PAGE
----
Matthew Willmann, Ph.D.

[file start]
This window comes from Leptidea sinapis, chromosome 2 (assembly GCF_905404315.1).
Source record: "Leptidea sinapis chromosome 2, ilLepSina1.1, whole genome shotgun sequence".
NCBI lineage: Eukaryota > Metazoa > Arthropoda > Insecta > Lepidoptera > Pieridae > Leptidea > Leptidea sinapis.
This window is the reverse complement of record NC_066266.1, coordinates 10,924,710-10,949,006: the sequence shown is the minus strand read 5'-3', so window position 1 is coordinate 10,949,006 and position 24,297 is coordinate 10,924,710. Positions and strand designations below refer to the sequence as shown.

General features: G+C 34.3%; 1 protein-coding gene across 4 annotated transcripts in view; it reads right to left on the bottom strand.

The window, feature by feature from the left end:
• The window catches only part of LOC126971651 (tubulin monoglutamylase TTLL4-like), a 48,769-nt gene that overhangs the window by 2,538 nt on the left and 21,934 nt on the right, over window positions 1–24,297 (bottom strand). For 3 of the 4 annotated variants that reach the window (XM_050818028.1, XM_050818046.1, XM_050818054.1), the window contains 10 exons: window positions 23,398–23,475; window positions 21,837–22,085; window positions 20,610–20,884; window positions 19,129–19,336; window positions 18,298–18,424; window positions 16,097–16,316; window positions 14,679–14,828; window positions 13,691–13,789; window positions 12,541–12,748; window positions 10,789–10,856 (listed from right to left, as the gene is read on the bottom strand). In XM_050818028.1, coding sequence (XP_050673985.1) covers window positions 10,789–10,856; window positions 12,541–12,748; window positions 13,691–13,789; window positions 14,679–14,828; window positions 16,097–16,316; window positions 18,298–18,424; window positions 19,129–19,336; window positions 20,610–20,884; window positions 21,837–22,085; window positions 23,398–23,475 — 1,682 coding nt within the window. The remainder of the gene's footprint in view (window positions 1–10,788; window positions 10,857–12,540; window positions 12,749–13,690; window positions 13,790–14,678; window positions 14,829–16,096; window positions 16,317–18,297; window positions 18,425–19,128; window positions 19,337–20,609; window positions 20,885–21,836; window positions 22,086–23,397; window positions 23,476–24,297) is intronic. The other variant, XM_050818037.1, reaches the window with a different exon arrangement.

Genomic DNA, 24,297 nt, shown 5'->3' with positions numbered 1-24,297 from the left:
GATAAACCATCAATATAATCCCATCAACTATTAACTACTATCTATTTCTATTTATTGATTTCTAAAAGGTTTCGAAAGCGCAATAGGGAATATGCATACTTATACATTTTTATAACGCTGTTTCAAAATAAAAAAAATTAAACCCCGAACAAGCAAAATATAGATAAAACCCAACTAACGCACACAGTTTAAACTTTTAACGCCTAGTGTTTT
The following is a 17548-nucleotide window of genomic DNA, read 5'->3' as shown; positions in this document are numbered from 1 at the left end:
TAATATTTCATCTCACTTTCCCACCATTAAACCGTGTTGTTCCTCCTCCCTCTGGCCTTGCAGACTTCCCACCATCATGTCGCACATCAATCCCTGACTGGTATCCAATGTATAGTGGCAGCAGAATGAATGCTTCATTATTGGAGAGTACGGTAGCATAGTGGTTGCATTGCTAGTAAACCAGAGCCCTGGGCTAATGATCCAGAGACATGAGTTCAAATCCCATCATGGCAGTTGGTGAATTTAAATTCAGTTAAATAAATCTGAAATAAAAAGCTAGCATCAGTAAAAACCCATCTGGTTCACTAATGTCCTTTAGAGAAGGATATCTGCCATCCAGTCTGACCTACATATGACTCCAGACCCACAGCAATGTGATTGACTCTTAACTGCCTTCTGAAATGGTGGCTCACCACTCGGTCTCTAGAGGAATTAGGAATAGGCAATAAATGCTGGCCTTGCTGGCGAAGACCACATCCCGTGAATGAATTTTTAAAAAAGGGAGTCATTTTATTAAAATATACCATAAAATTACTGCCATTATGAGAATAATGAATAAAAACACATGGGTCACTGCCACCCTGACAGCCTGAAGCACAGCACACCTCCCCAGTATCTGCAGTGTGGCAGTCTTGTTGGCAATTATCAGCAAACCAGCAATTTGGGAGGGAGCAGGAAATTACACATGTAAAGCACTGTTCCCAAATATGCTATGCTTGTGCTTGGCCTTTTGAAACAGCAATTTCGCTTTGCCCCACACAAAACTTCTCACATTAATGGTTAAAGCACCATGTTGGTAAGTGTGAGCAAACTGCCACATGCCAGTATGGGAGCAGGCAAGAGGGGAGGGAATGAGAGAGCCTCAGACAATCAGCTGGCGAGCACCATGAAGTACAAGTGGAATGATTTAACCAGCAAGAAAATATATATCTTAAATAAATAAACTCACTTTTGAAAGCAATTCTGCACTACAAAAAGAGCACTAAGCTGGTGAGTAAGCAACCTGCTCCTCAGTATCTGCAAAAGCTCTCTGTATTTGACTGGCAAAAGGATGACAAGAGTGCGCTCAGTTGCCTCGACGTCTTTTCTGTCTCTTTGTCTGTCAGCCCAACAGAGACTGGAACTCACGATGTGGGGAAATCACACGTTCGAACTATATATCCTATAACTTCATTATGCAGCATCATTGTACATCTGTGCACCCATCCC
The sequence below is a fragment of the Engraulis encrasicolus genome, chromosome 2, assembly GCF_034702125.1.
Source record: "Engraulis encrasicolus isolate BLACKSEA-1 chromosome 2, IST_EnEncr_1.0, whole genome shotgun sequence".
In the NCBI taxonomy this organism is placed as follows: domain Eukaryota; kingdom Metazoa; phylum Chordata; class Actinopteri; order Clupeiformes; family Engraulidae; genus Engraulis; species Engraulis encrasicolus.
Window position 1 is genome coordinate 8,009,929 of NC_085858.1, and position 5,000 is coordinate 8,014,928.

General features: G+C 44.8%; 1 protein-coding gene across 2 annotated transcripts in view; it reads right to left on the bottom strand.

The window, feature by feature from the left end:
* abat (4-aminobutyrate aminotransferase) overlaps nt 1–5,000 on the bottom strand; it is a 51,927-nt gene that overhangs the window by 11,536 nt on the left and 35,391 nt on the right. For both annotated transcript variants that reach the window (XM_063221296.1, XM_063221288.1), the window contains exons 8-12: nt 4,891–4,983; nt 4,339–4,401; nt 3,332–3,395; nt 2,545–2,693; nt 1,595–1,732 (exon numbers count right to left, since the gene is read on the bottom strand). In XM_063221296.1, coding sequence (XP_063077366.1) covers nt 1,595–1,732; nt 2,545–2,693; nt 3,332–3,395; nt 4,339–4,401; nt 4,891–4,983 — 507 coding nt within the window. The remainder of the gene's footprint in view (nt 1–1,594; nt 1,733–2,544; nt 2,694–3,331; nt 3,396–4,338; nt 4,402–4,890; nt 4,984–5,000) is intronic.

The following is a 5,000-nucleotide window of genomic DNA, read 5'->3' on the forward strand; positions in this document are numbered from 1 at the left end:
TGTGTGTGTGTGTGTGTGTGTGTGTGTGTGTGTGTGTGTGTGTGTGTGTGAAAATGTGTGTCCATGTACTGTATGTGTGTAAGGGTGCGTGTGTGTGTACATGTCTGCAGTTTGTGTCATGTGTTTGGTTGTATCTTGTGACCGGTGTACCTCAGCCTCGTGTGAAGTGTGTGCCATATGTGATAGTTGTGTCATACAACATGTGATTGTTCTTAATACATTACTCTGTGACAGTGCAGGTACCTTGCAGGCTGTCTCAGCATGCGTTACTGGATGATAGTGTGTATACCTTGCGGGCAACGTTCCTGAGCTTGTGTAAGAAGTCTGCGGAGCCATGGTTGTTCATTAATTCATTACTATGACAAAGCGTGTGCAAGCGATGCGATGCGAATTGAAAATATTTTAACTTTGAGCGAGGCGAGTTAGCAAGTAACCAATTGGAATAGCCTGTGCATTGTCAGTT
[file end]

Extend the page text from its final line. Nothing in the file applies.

Matthew R. Willmann is a broadly trained plant geneticist and genomicist interested in the regulation of gene expression. He received his undergraduate degree in General Plant Science in 1999 from Cornell University. At Cornell, Matthew was a Cornell Tradition Fellow and Merrill Presidential Scholar, and performed his honors research in the plant pathology lab of Bill Fry. In 2004, he received his Ph.D. in Genetics from Harvard University, where he was an NSF Predoctoral Fellow in Jen Sheen’s laboratory. His dissertation work used functional genomics to identify four paralogous calcium-dependent protein kinases involved in innate immunity in Arabidopsis thaliana. Matthew then moved to the University of Pennsylvania, where he was first an NIH NRSA Postdoctoral Fellow in Scott Poethig’s laboratory and then a research associate in Brian Gregory’s lab. In the Poethig lab, he studied developmental timing in plants and performed a large-scale genomics experiment to delineate the Arabidopsis vegetative transcriptome. In the Gregory lab, he studied various aspects of plant RNA biology, including RNA binding proteins, RNA silencing, and the regulation of translation using high-throughput sequencing. Most of this work was done with Arabidopsis, but he also worked with the moss Physcomitrella patens and maize. As part of these projects, Matthew made many transgenics, and began generating mutants via the CRISPR/Cas9 system in Arabidopsis and homologous recombination in P. patens. Matthew has been highly interested in transgenic technologies since his undergraduate days, and in an attempt to increase their acceptance has given many talks for the public about how transgenic plants are made.